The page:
We’ve been in California for about a week now, after spending 10 days in Oregon, and while there wasn’t a hugely noticeable difference the moment we crossed the states’ borders, it has now become distinctly apparent that we’re not in “Kansas” anymore. We have only been in San Francisco for 48 hours, and it’s hard to tell which states border California – that’s how much we’re in the thick of the California lifestyles here in the city, and how little I hear about stuff going on in the surrounding states. After a few days in CA, I started noticing quite a few distinct characteristics that separate much of California from its Pacific Northwest neighboring states of Oregon and Washington.
While I have no allegiance to any of the states out here on the West Coast, I have a strong affinity towards the West coast in general because of the scenery, the weather, and the vast amount of activities to do and food to eat. In these past few weeks of bicycling down the coast, I have been reminded on a daily, if not hourly basis, of the many reasons why I chose to live out here in the first place and why I could see myself making that choice again.
So here goes, some distinctly California stuff, which also says a bit about distinctly Oregon stuff…
-Even the smallest grocery store has a wine selection that constitutes at least a third of the store’s stock. We have passed through some tiny towns so far in Northern California, yet all of them are well stocked with wine, liquor and beer. The first day we bought a few groceries in San Francisco, we stopped at a local Safeway in the Marina district, and while they didn’t have any fresh fruit, they had plenty of vino! Californians sure do like to get their drink on, mainly with wine, and all the stores are well aware of that.
-Avocado is in everything, and rightly so. I love avocado, so keep the green topping coming! On salads, sandwiches, in omelets, on burgers…it’s certainly present in Oregon and Washington, but feels more like a staple here in CA.
-There is no such thing as a free shower…we had no idea how good we had it at the Oregon state parks, where showers were always free, full of hot water, and never had a time limit. Now we come to the California campgrounds armed with quarters and have paid as much as $1.50 for a 5 minute shower. I’ll admit, I’ve chosen to not shower a couple of nights in protest of the costly showers… which only hurts Matt in the end when he has to share a small tent with me and my stinky self.
-I cannot spare any change. The further South we have travelled, the nicer the weather is year round, and therefore the higher the number of homeless people…at least that is how it feels. Either they haven’t yet found Oregon, or they know how rainy the winters get, because a lot of them are in CA, and a lot of them need spare change. I even got in a tussle with one in a 7-11 because I wouldn’t let him cut in line ahead of me. This is probably my least favorite part of CA, because we are always on our guard with our stuff, and they tend to hang around campgrounds because they are cheap or free since no one really checks for payment.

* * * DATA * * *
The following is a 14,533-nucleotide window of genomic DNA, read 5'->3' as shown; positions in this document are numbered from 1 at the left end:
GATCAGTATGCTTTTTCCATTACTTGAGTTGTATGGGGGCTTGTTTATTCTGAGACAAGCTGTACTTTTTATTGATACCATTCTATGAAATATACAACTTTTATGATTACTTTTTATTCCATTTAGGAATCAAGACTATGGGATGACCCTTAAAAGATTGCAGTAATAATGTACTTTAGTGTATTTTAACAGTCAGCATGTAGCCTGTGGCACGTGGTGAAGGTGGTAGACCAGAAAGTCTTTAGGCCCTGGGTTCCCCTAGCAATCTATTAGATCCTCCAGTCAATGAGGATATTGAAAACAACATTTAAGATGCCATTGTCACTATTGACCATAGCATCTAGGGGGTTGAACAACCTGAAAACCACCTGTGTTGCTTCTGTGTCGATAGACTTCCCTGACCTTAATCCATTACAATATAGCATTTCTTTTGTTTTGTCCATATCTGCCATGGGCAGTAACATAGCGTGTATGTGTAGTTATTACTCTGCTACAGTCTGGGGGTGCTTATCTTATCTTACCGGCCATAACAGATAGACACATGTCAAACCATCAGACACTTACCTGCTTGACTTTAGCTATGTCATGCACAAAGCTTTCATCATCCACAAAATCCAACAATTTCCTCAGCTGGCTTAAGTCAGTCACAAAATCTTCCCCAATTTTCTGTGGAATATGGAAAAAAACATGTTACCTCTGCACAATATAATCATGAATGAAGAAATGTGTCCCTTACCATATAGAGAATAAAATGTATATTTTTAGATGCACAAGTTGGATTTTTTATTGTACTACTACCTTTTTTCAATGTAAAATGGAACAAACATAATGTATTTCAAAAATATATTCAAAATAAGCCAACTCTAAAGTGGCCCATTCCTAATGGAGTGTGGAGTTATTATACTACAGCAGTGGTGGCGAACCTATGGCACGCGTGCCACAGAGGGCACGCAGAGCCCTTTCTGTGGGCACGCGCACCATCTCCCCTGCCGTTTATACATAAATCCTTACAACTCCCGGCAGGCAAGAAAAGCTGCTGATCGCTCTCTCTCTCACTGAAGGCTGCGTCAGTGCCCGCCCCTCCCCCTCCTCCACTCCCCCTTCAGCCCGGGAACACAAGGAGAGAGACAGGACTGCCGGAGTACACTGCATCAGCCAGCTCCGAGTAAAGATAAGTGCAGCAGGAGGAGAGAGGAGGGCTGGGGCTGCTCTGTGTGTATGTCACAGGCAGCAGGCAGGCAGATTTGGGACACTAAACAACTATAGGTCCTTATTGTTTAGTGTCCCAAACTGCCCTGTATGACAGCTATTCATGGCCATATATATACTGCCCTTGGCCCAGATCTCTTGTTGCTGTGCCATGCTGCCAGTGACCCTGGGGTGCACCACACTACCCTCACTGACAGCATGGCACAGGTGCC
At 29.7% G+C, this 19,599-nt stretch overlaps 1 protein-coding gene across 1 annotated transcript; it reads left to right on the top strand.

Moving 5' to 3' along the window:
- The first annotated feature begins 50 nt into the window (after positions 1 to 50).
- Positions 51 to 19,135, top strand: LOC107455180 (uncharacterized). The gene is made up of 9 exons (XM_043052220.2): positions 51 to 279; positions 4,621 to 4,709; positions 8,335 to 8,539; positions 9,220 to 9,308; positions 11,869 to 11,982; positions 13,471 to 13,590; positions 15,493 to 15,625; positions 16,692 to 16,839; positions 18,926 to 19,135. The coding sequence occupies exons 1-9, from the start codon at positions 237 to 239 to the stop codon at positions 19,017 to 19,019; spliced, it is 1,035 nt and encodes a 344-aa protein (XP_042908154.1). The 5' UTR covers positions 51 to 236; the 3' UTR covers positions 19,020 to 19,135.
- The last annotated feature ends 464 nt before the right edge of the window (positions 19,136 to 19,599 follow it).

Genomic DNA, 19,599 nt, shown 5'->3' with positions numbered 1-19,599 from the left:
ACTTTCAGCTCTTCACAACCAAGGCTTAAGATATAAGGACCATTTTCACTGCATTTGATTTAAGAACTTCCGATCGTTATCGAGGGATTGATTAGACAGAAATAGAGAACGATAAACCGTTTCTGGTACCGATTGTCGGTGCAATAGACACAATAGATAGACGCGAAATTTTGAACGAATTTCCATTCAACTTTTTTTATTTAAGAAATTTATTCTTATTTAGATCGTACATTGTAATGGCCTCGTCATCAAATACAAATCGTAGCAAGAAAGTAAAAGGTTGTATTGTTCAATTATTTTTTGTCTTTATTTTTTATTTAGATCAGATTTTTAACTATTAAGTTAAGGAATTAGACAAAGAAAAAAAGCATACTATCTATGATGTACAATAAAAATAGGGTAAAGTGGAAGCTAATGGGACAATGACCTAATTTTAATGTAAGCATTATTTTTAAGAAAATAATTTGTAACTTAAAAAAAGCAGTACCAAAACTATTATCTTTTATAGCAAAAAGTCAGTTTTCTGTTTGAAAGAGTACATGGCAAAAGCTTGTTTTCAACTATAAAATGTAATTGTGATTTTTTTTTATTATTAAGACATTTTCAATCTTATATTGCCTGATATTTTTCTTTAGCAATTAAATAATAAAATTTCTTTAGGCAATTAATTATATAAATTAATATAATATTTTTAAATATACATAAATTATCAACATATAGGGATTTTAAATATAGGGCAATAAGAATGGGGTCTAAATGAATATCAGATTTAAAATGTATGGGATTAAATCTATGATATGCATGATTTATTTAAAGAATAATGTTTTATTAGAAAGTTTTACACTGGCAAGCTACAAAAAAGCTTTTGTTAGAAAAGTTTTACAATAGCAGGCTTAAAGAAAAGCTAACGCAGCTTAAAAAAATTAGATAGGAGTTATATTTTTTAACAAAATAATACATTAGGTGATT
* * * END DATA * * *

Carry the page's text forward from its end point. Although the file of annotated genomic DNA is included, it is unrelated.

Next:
-There are no public restrooms. This also stems from the vast amount of homeless, that businesses require you to buy something to use their restroom, which ultimately makes sense, but man, is it a bummer to walk around the city all day and have to purchase something before being able to pee. Oregon is more generous in its offering of a public restroom, and I do miss that.
-Not only are there vegetarian options, but there are vegetarian restaurants. One of the highlights of the Bay Area for Matt and I is the food…so many choices, so many ethnic restaurants, so many great vegetarian options, and at surprisingly good prices. We’d been hankering for a good burrito and some good Indian dosa, and have already fulfilled those cravings here in SF, along with a few other indulgences while walking around the city all day. Portland, Oregon certainly holds its own with vegetarian options, but nothing can beat San Francisco when it comes to food, at least for what we have experienced thus far. All down the Oregon and California coast we lived off grocery store food, using their microwaves to heat up frozen burritos and canned soup, or buying pre-made pastries, so we are loving the freshly made options just outside our door here in SF.
-I am now a tourist. And there are lots of other tourists out here too. I find myself taking a lot of pictures, walking up the famous streets of the city, eating at the restaurants that all the other tourists have tagged on their “must try” list, but absolutely loving it. I imagine even a resident would take months or even years to truly get to know the city, the Bay Area, and all their different neighborhoods, all the restaurants, and the general pulse of each piece. I am amazed on a daily basis just how many people from around the world make the city of San Francisco and the state of California a destination vacation, and it’s completely justified for all it has to offer to tourists. It’s just strange being one of them.
I’m sure as we make our way down the coast, there will be so many more “distinctly California” things that we encounter that separate itself from the Pacific Northwest. This is just a tiny sampling after spending a week in the state and a couple of days in the city. Since leaving Portland, I have felt very lucky to even be in the position to get to see and experience these differences from the perspective of a bicycle, up close and personal.